1. The letter starts with this sweet nothing: “We start by reminding you that we were there at negotiations and know the truth about what happened.” (Their bolding, not ours.)
2. The letter criticized the league for not having owners present during the majority of negotiations. The players listed a number of facts with the preface to Goodell: “Your statements are false.”
3. The facts primarily dealt with the problems that the union has with the financial aspects of the proposal, with the players contending that their percentage share of revenue decreasing. Much of the same ground was covered by DeMaurice Smith earlier in the week.
4. The players expressed unhappiness with the proposed rookie wage scale. “Your rookie compensation proposal went far beyond addressing any problem of rookie ‘bust’ and amounted to severely restricting veteran salaries for all or most of their careers, since most players play less than 4 years.”
5. The NFLPA* dismissed the apparent gains in health and safety issues like so:
“All of the other elements of the negotiation, which you claim players should be eager to accept, were conditioned on the players agreeing to a rollback of their traditional share of 50/50 of all revenues to what it was in the 1980’s, which would have given up the successes the players fought for and won by asserting their rights in court, including the financial benefits of free agency the players won in the Freeman McNeil and Reggie White litigations more than 20 years ago.”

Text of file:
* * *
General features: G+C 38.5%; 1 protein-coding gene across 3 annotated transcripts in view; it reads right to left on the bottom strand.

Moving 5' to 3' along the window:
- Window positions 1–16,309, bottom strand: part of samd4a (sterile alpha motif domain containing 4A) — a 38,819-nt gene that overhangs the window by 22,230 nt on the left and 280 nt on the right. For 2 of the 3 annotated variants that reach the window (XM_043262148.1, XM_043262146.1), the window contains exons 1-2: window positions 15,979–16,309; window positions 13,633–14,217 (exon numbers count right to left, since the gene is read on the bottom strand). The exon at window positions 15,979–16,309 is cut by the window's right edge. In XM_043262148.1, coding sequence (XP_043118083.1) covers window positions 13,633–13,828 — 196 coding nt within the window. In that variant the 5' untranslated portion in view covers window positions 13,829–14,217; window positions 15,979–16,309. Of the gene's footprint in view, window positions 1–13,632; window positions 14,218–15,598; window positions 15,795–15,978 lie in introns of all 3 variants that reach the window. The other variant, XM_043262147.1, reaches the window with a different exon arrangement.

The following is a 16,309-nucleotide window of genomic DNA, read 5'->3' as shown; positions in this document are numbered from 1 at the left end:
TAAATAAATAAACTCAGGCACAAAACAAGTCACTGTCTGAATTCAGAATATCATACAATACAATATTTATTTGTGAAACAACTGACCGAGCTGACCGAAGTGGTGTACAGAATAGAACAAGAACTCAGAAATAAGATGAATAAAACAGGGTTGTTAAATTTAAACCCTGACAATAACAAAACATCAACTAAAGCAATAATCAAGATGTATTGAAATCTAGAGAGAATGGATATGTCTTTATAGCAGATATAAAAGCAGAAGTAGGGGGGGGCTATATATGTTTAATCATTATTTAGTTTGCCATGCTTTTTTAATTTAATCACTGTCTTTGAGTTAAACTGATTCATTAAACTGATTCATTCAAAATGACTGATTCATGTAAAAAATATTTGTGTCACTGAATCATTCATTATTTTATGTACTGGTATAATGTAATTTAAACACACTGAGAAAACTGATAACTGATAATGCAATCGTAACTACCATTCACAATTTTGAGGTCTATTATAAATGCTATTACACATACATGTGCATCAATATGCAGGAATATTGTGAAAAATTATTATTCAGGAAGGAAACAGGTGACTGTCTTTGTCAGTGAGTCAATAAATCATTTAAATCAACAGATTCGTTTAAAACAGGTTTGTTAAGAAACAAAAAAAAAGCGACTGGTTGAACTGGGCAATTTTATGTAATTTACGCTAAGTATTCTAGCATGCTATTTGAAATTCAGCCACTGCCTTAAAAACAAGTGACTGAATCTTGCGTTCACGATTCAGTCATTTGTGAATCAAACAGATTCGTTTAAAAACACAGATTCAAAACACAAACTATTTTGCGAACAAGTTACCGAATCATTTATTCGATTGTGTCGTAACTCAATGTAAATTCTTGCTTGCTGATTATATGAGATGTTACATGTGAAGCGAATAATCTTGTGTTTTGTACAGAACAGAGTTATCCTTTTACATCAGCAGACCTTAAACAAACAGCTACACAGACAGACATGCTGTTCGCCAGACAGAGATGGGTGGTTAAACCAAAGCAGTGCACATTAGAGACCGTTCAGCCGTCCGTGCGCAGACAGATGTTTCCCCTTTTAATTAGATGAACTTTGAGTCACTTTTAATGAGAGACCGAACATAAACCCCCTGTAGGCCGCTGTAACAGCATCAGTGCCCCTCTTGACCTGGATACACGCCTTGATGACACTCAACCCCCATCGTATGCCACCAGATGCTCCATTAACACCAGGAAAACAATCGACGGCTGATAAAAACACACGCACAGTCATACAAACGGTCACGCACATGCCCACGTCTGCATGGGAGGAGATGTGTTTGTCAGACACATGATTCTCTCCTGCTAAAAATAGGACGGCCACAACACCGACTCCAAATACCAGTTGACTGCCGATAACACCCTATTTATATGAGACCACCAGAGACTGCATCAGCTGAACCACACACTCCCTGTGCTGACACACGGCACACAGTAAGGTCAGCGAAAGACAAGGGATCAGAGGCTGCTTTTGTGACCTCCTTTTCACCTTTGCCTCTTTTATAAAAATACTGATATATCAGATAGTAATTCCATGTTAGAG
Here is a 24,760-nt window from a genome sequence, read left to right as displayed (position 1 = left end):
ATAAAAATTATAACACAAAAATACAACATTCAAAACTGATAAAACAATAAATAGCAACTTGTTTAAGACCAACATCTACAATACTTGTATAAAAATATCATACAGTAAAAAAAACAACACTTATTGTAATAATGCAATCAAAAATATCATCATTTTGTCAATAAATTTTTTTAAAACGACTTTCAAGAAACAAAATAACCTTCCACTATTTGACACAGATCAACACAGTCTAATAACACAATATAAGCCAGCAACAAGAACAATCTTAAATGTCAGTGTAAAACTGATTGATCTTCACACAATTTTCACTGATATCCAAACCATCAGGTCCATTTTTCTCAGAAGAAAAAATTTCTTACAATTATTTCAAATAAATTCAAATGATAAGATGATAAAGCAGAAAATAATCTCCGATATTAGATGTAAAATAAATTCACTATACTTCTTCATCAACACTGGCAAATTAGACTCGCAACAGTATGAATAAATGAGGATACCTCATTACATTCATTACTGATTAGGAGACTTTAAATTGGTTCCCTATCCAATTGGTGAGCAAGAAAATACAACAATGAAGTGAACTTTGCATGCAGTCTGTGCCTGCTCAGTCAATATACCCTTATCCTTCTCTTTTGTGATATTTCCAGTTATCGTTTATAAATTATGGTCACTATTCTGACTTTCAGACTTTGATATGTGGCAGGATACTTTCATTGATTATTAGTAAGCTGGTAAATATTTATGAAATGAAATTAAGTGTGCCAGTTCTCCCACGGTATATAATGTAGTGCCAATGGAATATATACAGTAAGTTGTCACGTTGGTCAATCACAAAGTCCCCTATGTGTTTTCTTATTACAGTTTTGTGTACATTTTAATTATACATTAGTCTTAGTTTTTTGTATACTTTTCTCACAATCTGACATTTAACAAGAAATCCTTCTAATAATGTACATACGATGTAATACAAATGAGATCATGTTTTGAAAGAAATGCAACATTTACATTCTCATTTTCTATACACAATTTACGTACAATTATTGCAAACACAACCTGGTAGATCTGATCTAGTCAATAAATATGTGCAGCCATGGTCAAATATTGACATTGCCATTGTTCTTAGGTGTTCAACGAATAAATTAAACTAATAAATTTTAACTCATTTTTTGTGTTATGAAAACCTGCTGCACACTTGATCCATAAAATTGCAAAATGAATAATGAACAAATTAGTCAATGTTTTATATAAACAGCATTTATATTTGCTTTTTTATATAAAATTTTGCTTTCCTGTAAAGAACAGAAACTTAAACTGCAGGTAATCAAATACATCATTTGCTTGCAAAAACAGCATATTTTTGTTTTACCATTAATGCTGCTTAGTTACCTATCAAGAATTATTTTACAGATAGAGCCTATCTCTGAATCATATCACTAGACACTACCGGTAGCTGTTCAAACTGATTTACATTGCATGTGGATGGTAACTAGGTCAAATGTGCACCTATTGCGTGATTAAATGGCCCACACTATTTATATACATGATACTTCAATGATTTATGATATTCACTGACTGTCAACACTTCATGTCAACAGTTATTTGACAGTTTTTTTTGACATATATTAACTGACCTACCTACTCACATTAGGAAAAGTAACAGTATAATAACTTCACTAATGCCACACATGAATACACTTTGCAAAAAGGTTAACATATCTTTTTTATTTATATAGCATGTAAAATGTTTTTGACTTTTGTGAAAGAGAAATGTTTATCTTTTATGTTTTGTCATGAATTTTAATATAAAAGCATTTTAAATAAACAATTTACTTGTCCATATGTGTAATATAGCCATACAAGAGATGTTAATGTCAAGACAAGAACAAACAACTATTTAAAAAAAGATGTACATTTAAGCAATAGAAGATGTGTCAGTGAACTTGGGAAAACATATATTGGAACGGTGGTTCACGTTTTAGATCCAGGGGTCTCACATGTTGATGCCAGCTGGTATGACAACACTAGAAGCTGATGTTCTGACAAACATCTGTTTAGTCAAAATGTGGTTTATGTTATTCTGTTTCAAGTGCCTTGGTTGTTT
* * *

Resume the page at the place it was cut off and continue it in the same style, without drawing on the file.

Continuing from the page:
6. The most depressing part of the letter for fans: The chances for further negotiations before a court date don’t sound promising. “We no longer have the authority to collectively bargain on behalf of the NFL players, and are supporting the players who are asserting their antitrust rights in the Brady litigation,” the players write. “We have heard that you have offered to have discussions with representatives of the players.
“As you know, the players are represented by class counsel in the Brady litigation with the NFLPA and is Executive Committee serving as an advisor to any such settlement discussions. If you have any desire to discuss a settlement of the issues, you should contact class counsel.”
Next stop: Court?
In the meantime, we’ll continue to report on the owners and the NFLPA* talking to each other without, you know, actually talking to each other or getting anything accomplished.